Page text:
The Sugar-Fat Connection, Part 6: Identifying What Really Is To Blame
My last article covered additional issues caused by sugar overconsumption. In this final article in the series, I'll talk about the history of sugar consumption.
Many researchers consider sugars to be the major dietary cause of degenerative diseases. Some of their effects are due to the fats (triglycerides) into which our body converts excess sugars. Triglycerides produced from sugars can create major health problems for our body, especially when they have been oxidized due to lack of antioxidant minerals and vitamins.
If one compares changes in total sugar consumption, total fat consumption, and consumption of altered vegetable fat substances with the vast increase in degenerative disease over the last 100 years, one finds the best correlation between altered vegetable fat substances and disease, a less strongly positive correlation between sugar consumption and disease, and an even less strongly positive correlation between total fat consumption and disease. All three, however, do show positive correlations to degenerative disease.
Here’s a historical (hysterical) anecdote. When refined white sugar first appeared on the market, so a story goes, people did not want to use this pure white stuff, because they were unfamiliar with it and therefore did not trust it. The producers set about changing people’s perceptions.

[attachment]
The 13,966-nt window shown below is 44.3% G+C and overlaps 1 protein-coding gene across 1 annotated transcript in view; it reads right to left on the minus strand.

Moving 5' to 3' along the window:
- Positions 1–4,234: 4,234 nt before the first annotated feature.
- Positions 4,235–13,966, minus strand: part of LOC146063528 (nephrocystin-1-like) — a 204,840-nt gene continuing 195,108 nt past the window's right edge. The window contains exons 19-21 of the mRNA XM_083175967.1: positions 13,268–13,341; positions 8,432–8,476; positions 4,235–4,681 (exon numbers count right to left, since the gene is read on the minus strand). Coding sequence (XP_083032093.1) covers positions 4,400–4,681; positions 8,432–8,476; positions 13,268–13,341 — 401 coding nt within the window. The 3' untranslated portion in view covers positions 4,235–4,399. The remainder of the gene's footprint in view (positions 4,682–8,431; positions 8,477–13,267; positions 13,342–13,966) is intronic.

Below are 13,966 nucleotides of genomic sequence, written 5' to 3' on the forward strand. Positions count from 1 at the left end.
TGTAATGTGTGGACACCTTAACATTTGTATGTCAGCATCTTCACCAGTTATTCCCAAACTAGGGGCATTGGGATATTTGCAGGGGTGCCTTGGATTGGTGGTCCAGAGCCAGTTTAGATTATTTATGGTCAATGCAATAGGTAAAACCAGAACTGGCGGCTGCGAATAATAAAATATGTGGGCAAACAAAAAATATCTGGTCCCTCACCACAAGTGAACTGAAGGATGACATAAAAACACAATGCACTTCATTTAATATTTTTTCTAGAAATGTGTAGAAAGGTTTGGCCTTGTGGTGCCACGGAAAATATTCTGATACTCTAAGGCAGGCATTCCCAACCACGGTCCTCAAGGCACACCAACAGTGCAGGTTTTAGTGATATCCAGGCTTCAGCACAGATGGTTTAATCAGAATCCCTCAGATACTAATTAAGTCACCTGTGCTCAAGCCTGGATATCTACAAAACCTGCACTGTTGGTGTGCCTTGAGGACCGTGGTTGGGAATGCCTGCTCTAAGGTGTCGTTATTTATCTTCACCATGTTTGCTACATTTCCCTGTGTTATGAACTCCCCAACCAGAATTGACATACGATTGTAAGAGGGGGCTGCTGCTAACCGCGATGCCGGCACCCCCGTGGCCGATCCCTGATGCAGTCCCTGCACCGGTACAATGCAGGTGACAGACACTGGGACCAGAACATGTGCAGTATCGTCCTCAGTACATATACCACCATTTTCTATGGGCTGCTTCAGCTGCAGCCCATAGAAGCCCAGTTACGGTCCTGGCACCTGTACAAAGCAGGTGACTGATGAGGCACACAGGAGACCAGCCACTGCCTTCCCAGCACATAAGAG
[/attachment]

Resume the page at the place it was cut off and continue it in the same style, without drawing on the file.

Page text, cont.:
An artist in an advertising department invented and drew an imaginary ‘bug-monster.’ The ad showed a big picture of this ‘bug-monster’ and the copy read: “White sugar never contains any of these.” The ploy worked. The rest is history. Sugar consumption increased from 5 pounds to 135 pounds per person per year.
Paying for the Industrial Revolution
Before the Industrial Revolution, only rich people could afford to eat white, fiberless flour. It had to be hand-sifted, which was slow, hard work. As a result, degenerative diseases that result from deficiencies of nutrients and fiber afflicted mainly the wealthy: kings, noblemen, aristocrats. The poor ate whole grains.
‘Refined’ people ate ‘refined’ products. The common man’s foods were ‘crude’, like his upbringing and manners. Poor people struggled to become ‘refined’. To be able to afford ‘refined’ foods was a sign of upward mobility. The connection between refined foods and degenerative diseases was overlooked. The fact that ‘refined’ foods are actually ‘nutrient-impoverished’ (and should be so named) escaped peoples’ notice. Their perspective on foods and health was wrong.
In Japan too, this misconception about refined foods is widespread. Popular opinion holds that only poor people eat brown rice.
The processing technology invented during the industrial revolution made ‘refined’ foods available to everyone. Now everyone can eat the foods once restricted to the privileged minority, and all can suffer the degenerative conditions once confined to the world’s elite.
If that is the price of privilege, perhaps we should strive for poverty? You can read more about the relationship between sugar and fat in my book “Fats That Heal, Fats That Kill”, available on Amazon.